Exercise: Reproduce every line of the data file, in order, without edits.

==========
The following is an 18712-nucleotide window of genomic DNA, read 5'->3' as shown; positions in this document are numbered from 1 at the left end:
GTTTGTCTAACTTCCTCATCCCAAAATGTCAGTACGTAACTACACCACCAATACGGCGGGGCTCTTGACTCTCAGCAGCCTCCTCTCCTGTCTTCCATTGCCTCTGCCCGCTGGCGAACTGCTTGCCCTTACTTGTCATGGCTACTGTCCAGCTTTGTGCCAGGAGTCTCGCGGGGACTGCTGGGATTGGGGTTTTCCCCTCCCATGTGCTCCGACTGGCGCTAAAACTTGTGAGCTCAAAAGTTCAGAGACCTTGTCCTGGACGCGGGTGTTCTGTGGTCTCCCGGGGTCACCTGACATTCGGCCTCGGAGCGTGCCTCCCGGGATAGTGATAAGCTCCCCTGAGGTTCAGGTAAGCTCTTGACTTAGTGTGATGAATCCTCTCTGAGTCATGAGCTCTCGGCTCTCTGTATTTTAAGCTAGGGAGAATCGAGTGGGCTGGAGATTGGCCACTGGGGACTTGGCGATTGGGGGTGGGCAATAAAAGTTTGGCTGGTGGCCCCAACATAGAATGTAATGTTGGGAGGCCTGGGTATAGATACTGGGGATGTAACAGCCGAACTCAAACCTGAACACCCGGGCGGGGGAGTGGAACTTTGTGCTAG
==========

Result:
The following is an 18712-nucleotide window of genomic DNA, read 5'->3' as shown; positions in this document are numbered from 1 at the left end:
GTTTGTCTAACTTCCTCATCCCAAAATGTCAGTACGTAACTACACCACCAATACGGCGGGGCTCTTGACTCTCAGCAGCCTCCTCTCCTGTCTTCCATTGCCTCTGCCCGCTGGCGAACTGCTTGCCCTTACTTGTCATGGCTACTGTCCAGCTTTGTGCCAGGAGTCTCGCGGGGACTGCTGGGATTGGGGTTTTCCCCTCCCATGTGCTCCGACTGGCGCTAAAACTTGTGAGCTCAAAAGTTCAGAGACCTTGTCCTGGACGCGGGTGTTCTGTGGTCTCCCGGGGTCACCTGACATTCGGCCTCGGAGCGTGCCTCCCGGGATAGTGATAAGCTCCCCTGAGGTTCAGGTAAGCTCTTGACTTAGTGTGATGAATCCTCTCTGAGTCATGAGCTCTCGGCTCTCTGTATTTTAAGCTAGGGAGAATCGAGTGGGCTGGAGATTGGCCACTGGGGACTTGGCGATTGGGGGTGGGCAATAAAAGTTTGGCTGGTGGCCCCAACATAGAATGTAATGTTGGGAGGCCTGGGTATAGATACTGGGGATGTAACAGCCGAACTCAAACCTGAACACCCGGGCGGGGGAGTGGAACTTTGTGCTAG